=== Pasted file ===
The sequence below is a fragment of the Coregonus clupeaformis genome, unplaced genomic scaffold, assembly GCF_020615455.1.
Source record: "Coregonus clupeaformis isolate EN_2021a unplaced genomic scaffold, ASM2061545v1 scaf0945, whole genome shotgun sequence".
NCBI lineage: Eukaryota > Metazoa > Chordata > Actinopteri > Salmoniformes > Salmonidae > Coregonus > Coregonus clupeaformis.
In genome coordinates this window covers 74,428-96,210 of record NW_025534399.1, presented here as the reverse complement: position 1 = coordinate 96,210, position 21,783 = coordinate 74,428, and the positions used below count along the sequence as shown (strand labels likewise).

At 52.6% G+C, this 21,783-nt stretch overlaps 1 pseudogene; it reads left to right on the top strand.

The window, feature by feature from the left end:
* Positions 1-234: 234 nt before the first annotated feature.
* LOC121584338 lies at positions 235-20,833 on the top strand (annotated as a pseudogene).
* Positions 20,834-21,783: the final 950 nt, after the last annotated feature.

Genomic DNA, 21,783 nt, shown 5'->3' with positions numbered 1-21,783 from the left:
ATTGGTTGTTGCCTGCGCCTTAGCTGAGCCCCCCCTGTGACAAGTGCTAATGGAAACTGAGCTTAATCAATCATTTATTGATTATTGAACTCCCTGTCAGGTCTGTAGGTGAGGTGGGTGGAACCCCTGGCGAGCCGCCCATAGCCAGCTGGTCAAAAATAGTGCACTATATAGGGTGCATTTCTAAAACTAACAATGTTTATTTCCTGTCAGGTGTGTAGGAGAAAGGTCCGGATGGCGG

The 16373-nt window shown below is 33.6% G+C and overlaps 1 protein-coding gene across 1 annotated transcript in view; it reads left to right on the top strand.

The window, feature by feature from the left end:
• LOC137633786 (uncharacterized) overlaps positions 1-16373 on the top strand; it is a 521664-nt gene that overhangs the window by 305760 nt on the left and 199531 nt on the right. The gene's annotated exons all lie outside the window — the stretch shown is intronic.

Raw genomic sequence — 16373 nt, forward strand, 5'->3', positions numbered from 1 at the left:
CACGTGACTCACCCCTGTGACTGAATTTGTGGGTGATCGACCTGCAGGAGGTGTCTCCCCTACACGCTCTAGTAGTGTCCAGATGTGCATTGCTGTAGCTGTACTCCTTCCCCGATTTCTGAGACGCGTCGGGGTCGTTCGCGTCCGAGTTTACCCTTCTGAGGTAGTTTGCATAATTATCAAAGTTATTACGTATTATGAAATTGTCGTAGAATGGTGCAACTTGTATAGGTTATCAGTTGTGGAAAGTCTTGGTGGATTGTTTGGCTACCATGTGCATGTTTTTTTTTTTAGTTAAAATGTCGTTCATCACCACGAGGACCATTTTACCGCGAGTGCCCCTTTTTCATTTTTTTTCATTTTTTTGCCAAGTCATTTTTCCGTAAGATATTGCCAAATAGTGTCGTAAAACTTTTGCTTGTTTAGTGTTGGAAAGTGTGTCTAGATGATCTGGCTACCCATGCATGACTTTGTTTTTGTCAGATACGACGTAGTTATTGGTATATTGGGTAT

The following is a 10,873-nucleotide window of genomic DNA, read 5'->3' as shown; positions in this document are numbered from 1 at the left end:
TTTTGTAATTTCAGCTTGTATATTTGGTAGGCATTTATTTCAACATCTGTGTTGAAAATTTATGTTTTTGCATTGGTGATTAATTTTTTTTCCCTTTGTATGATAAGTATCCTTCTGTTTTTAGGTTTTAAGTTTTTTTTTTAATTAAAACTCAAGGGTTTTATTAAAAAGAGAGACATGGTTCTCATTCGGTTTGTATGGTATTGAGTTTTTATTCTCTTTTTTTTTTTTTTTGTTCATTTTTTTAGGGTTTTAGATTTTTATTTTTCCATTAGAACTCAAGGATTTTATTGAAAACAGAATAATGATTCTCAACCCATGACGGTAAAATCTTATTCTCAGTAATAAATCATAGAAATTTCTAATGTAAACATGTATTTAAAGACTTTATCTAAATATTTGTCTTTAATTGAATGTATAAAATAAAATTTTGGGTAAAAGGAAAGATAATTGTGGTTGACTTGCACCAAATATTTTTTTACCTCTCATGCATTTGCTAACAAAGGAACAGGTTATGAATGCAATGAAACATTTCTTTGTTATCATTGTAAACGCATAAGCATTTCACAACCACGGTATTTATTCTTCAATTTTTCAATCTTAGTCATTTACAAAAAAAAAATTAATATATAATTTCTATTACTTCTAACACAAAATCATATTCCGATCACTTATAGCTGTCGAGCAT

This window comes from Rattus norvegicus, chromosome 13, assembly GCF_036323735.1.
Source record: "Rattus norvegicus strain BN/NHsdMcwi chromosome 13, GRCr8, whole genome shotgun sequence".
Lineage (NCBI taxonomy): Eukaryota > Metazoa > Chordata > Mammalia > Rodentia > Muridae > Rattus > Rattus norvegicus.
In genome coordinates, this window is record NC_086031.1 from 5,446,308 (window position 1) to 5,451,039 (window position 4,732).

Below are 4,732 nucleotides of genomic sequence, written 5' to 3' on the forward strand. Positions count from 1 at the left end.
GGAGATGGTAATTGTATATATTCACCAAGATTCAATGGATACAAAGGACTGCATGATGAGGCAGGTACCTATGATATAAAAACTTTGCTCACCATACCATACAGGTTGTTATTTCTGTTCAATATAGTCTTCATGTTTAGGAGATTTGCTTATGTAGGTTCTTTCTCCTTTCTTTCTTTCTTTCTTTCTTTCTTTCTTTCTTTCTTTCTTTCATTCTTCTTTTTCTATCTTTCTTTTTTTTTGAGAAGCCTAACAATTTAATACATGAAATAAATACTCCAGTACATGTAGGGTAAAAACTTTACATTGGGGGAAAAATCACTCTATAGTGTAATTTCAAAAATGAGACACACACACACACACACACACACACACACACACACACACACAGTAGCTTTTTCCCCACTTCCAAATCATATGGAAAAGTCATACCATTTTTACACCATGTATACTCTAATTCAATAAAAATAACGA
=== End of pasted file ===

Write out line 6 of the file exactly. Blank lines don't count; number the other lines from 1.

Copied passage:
The window, feature by feature from the left end: